From the Drawing Room we come to the Saloon again. A wide wooden door leads out on to the portico and thence to the lawns on the south side. The pair of sphinxes rest on their plinths, guarding the steps with stony aloofness, safe in the knowledge they will still be there after we puny humans have all gone. Portraits of family members used to hang here, including Thomas Coventry, Lord Keeper of the Great Seal, Statesman and lawyer; Lord Thomas Coventry (possibly the former’s son); Maria, Countess of Coventry and her sister, the Duchess of Hamilton. It commands a ‘most delightful prospect’ of the park from its’ windows, over verdant grassland, winding waters and the one-time herd of deer, to the grand sweep of lush woodland.

The Tapestry Room is next, although sadly the whole was moved in 1958 to the Metropolitan Museum of Art in New York. Based on a design by Robert Adam, the room was created between 1763 and 1771. The tapestry, of Gobeline manufacture, had a crimson background and was ornamented with coloured figures to represent the four elements. According to William Dean, it was marked with the names of the artist, Neilson, and the designer, Boucher. The furniture matched the hanging and there were more superbly crafted mirrors. The tapestry and furniture was sold to a Parisian dealer by the 9th Earl in about 1902 and then the fabric of the room – floor, ceiling, chimneypiece, doors, door-frames etcetera were bought by the Samuel H. Kress Foundation in 1949, later to be donated to the Met. Museum. The chair and settee frames have now also been acquired by the museum with the help of the Kress Foundation. They have been recovered with the original upholstery. A copy of the ceiling has now been put in place of the original.

Tapestry Room, Metropolitan Museum of Art, Public Domain

Only the marble fireplace by John Wildsmith remains of the original Adam Library. The mahogany bookcases were removed to the Victoria and Albert Museum. In William Dean’s day it was ‘appropriately furnished’ and contained ‘a collection of books, not large, but choice’. The 6ht Earl of Coventry was a man of taste and refinement. He would only have the choicest specimens in any collection.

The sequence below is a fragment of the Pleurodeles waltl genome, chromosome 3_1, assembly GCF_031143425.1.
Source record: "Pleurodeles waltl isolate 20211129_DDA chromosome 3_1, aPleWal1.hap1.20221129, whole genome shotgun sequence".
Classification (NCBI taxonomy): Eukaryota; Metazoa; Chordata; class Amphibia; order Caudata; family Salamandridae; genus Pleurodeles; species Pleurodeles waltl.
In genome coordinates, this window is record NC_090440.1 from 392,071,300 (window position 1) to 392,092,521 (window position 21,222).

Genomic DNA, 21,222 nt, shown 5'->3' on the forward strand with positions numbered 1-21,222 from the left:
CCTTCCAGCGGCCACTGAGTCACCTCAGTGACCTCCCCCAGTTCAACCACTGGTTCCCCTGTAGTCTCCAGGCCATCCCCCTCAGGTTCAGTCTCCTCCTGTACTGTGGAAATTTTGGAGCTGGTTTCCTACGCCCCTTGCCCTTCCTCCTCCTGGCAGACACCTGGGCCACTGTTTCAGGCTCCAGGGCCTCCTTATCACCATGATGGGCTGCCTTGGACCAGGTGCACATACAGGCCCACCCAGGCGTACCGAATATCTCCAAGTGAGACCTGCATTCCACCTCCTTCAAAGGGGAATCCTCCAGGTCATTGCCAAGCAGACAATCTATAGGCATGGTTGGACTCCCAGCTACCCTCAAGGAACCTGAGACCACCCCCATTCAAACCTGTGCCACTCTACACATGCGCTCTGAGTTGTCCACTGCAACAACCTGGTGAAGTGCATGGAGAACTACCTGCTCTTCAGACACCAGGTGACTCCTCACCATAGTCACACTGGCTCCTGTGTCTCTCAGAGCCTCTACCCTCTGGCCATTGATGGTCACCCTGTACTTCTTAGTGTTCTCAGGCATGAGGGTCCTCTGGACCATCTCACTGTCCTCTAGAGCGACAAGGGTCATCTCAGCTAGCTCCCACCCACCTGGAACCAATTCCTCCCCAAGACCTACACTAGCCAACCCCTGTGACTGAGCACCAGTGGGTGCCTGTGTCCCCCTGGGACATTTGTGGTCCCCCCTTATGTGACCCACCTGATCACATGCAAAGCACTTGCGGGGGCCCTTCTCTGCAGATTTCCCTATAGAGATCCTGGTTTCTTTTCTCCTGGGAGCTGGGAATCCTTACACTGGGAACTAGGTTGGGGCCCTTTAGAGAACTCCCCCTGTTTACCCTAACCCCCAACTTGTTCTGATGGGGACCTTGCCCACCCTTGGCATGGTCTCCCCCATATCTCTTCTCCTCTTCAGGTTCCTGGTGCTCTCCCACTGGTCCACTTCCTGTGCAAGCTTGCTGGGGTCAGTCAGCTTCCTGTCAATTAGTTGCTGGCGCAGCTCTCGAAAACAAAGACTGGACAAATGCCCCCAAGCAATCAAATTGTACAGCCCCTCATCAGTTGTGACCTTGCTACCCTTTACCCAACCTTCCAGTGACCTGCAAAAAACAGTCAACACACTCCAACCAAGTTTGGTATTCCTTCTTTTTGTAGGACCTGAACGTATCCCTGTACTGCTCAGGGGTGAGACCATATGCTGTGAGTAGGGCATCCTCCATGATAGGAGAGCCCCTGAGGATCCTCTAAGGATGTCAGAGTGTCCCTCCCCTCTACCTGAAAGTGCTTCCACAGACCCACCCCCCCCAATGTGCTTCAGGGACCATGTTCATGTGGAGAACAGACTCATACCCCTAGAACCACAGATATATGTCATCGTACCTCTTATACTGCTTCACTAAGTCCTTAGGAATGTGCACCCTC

A second door leads from the Library into the main staircase hall. The staircase is not grand, being made of cantilevered stone with an iron balustrade. Crossing the hall, the visitor enters the Lord’s Dressing Room. Today (or at least it did when this author visited), it has the portrait of the 6th Earl by Allan Ramsay – returned to Croome after 76 years – hanging above the fireplace and a magnificent commode (no, not that sort of commode), which was one of Lord Coventry’s most prized possessions.

Commode belonging to Lord Coventry © Heather King

The commode is a large cabinet, one of a pair, made by John Mayhew and William Ince, 1759-1803, their showrooms situated off Golden Square in Soho, London. It is made of satinwood and holly, and has a top shelf which slides out, providing a flat surface for the brushing of clothes. It also contains various drawers and is decorated with the raised urns as shown in the photo and other classical images requiring great skill.

The Friends of Croome Park Newsletter of May 2012 informs us that much of the Croome collection was then at Kelmarsh Hall in Northamptonshire, but gradually the items are, thanks to the National Trust, being returned to the house in which they belong. During the 6th Earl’s tenure, the accounts show that over £3,000 was paid by Lord Coventry to two more celebrated furniture makers, for in excess of 1,300 items. William Vile (what a name to be saddled with!) and John Cobb were often commissioned to produce pieces of furniture for Croome. It may not sound a lot in these inflation-ridden times, but it was a lot of money then.

Finally, we come to the Dining Room, a spacious and handsome room, painted by the Hare Krishna movement in the 1970s to 80s. Currently it contains exhibitions of Croome’s porcelain.

Dining Room plasterwork

Porcelain Display © Heather King

The second floor holds Lord and Lady Coventry’s bedchambers, Lady Coventry’s Boudoir and Dressing Rooms, the Chinese Bedroom and three other bedrooms. There are some interesting artefacts, paintings and furniture on display, including (if I remember correctly) the 6th Earl’s canopied bed, purchased for his marriage to Maria Gunning. Unfortunately, the only genuine parts remaining are the posts and the photograph didn’t come out because of the lack of light. Nevertheless, there are some curious low chairs, a horse’s hoof inkwell, à la Copenhagen’s (which sits in pride of place on a sideboard at Horse Guards) and two equestrian paintings. The most interesting of these is attributed to John Wootton and is entitled The Great Horse or Jack-a-Dandy, circa 1680-1710. Only with a guide can the visitor access the stairway properly to see this enormous painting. Not having a wide-angled lens, this author had to take it in two halves.

Jack-a-Dandy,  The Great Horse, attributed to John Wootton
Photo © Heather King

The story goes that Sir Henry Coventry, soldier, ambassador and politician, had a wager with his brother-in-law, Sir John Pa[c]kington, on a horse race in which Jack-a-Dandy was to take on Sir John’s horse. The loser was to found charity alms-houses in Droitwich and name them after the winner. Thus the Coventry Charity Alms-houses were founded by Sir John without the honour of his name being given to them. From the Entrance Hall, where it was carefully restored, the painting has been re-hung in its’ historical position and is on long-term loan from The Coventry Charity.

 Armchairs and Pie-crust side-table © Heather King